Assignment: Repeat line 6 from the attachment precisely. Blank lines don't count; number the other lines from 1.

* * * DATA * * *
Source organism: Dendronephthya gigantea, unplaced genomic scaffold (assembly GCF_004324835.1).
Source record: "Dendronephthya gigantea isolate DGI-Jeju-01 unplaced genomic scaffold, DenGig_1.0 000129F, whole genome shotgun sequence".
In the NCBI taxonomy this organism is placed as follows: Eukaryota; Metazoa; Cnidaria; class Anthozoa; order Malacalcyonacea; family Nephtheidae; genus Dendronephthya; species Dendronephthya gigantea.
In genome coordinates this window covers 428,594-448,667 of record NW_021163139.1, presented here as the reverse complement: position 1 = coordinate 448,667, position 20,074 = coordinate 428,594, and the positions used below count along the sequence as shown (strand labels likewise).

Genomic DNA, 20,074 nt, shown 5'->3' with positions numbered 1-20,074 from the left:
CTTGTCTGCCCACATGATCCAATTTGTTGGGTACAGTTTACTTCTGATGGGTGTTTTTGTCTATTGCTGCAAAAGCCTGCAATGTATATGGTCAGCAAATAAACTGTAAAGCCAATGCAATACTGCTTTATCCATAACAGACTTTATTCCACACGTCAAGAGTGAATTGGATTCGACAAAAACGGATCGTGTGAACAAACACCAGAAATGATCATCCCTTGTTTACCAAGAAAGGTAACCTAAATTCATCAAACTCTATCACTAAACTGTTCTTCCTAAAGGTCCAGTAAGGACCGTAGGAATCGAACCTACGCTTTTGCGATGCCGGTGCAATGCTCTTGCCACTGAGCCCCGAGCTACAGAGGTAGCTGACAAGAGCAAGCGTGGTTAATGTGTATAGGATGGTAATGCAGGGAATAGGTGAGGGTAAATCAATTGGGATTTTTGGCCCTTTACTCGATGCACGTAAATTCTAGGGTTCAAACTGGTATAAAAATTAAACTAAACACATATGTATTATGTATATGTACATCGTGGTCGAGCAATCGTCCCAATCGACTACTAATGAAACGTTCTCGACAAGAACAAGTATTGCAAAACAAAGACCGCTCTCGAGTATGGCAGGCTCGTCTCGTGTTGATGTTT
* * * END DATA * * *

CTTGTCTGCCCACATGATCCAATTTGTTGGGTACAGTTTACTTCTGATGGGTGTTTTTGTCTATTGCTGCAAAAGCCTGCAATGTATATGGTCAGCAAATAAACTGTAAAGCCAATGCAATACTGCTTTATCCATAACAGACTTTATTCCACACGTCAAGAGTGAATTGGATTCGACAAAAACGGATCGTGTGAACAAACACCAGAAATGATCATCCCTTGTTTACCAAGAAAGGTAACCTAAATTCATCAAACTCTATCACTAAACTGTTCTTCCTAAAGGTCCAGTAAGGACCGTAGGAATCGAACCTACGCTTTTGCGATGCCGGTGCAATGCTCTTGCCACTGAGCCCCGAGCTACAGAGGTAGCTGACAAGAGCAAGCGTGGTTAATGTGTATAGGATGGTAATGCAGGGAATAGGTGAGGGTAAATCAATTGGGATTTTTGGCCCTTTACTCGATGCACGTAAATTCTAGGGTTCAAACTGGTATAAAAATTAAACTAAACACATATGTATTATGTATATGTACATCGTGGTCGAGCAATCGTCCCAATCGACTACTAATGAAACGTTCTCGACAAGAACAAGTATTGCAAAACAAAGACCGCTCTCGAGTATGGCAGGCTCGTCTCGTGTTGATGTTT